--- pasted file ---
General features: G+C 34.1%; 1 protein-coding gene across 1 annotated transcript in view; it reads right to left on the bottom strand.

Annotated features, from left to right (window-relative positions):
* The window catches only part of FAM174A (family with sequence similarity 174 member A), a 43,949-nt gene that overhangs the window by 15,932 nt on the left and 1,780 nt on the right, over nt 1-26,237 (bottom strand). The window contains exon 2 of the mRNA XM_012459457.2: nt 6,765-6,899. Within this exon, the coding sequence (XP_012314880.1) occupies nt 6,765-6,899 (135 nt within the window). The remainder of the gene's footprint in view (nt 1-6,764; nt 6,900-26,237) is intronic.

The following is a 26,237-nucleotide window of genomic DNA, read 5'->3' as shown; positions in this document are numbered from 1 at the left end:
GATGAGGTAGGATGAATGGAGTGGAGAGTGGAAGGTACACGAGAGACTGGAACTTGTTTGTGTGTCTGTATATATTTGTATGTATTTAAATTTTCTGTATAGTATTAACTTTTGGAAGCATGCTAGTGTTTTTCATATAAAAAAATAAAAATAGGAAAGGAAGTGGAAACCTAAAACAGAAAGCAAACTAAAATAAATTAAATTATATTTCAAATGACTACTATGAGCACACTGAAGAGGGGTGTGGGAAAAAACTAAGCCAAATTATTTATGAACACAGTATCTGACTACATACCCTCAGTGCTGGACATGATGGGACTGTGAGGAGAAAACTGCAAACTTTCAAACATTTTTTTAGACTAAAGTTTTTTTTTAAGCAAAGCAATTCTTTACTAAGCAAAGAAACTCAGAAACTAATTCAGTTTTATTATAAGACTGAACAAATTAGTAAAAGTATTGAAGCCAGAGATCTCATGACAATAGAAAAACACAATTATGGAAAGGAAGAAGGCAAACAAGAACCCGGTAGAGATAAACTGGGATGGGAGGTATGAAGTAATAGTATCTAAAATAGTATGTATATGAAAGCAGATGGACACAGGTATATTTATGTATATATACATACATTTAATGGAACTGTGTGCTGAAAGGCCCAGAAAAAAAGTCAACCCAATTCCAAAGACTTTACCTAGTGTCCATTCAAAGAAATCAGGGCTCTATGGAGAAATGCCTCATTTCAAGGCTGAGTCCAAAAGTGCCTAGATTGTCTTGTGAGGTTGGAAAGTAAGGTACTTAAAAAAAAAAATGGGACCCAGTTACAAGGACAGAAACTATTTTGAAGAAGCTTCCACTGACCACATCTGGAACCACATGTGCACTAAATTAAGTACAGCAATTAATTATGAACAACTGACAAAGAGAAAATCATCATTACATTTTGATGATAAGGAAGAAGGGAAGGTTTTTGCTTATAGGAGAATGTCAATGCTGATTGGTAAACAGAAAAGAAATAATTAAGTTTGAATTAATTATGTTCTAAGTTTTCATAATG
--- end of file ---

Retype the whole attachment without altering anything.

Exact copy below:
General features: G+C 34.1%; 1 protein-coding gene across 1 annotated transcript in view; it reads right to left on the bottom strand.

Annotated features, from left to right (window-relative positions):
* The window catches only part of FAM174A (family with sequence similarity 174 member A), a 43,949-nt gene that overhangs the window by 15,932 nt on the left and 1,780 nt on the right, over nt 1-26,237 (bottom strand). The window contains exon 2 of the mRNA XM_012459457.2: nt 6,765-6,899. Within this exon, the coding sequence (XP_012314880.1) occupies nt 6,765-6,899 (135 nt within the window). The remainder of the gene's footprint in view (nt 1-6,764; nt 6,900-26,237) is intronic.

The following is a 26,237-nucleotide window of genomic DNA, read 5'->3' as shown; positions in this document are numbered from 1 at the left end:
GATGAGGTAGGATGAATGGAGTGGAGAGTGGAAGGTACACGAGAGACTGGAACTTGTTTGTGTGTCTGTATATATTTGTATGTATTTAAATTTTCTGTATAGTATTAACTTTTGGAAGCATGCTAGTGTTTTTCATATAAAAAAATAAAAATAGGAAAGGAAGTGGAAACCTAAAACAGAAAGCAAACTAAAATAAATTAAATTATATTTCAAATGACTACTATGAGCACACTGAAGAGGGGTGTGGGAAAAAACTAAGCCAAATTATTTATGAACACAGTATCTGACTACATACCCTCAGTGCTGGACATGATGGGACTGTGAGGAGAAAACTGCAAACTTTCAAACATTTTTTTAGACTAAAGTTTTTTTTTAAGCAAAGCAATTCTTTACTAAGCAAAGAAACTCAGAAACTAATTCAGTTTTATTATAAGACTGAACAAATTAGTAAAAGTATTGAAGCCAGAGATCTCATGACAATAGAAAAACACAATTATGGAAAGGAAGAAGGCAAACAAGAACCCGGTAGAGATAAACTGGGATGGGAGGTATGAAGTAATAGTATCTAAAATAGTATGTATATGAAAGCAGATGGACACAGGTATATTTATGTATATATACATACATTTAATGGAACTGTGTGCTGAAAGGCCCAGAAAAAAAGTCAACCCAATTCCAAAGACTTTACCTAGTGTCCATTCAAAGAAATCAGGGCTCTATGGAGAAATGCCTCATTTCAAGGCTGAGTCCAAAAGTGCCTAGATTGTCTTGTGAGGTTGGAAAGTAAGGTACTTAAAAAAAAAAATGGGACCCAGTTACAAGGACAGAAACTATTTTGAAGAAGCTTCCACTGACCACATCTGGAACCACATGTGCACTAAATTAAGTACAGCAATTAATTATGAACAACTGACAAAGAGAAAATCATCATTACATTTTGATGATAAGGAAGAAGGGAAGGTTTTTGCTTATAGGAGAATGTCAATGCTGATTGGTAAACAGAAAAGAAATAATTAAGTTTGAATTAATTATGTTCTAAGTTTTCATAATG